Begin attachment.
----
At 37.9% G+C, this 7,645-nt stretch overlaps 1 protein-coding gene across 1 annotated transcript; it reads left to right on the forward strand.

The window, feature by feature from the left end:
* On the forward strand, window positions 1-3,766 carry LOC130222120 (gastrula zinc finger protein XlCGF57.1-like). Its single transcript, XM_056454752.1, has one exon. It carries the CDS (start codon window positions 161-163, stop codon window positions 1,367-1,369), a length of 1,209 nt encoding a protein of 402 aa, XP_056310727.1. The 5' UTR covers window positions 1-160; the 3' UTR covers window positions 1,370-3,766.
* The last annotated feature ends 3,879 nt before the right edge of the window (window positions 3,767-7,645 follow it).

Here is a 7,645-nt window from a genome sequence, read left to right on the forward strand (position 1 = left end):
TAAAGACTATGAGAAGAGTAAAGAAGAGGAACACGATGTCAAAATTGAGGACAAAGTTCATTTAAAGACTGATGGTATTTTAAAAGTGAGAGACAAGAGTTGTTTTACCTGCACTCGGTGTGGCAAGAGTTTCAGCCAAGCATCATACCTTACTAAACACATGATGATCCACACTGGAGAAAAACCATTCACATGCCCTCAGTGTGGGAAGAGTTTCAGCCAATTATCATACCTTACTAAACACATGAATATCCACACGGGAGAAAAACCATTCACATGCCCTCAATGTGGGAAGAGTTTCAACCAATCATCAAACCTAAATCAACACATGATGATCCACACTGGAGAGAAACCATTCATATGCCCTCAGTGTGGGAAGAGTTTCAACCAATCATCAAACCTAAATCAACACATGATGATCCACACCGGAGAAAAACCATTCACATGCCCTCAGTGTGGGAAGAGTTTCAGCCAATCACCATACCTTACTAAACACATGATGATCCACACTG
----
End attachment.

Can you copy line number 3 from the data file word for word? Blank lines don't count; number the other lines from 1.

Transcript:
* On the forward strand, window positions 1-3,766 carry LOC130222120 (gastrula zinc finger protein XlCGF57.1-like). Its single transcript, XM_056454752.1, has one exon. It carries the CDS (start codon window positions 161-163, stop codon window positions 1,367-1,369), a length of 1,209 nt encoding a protein of 402 aa, XP_056310727.1. The 5' UTR covers window positions 1-160; the 3' UTR covers window positions 1,370-3,766.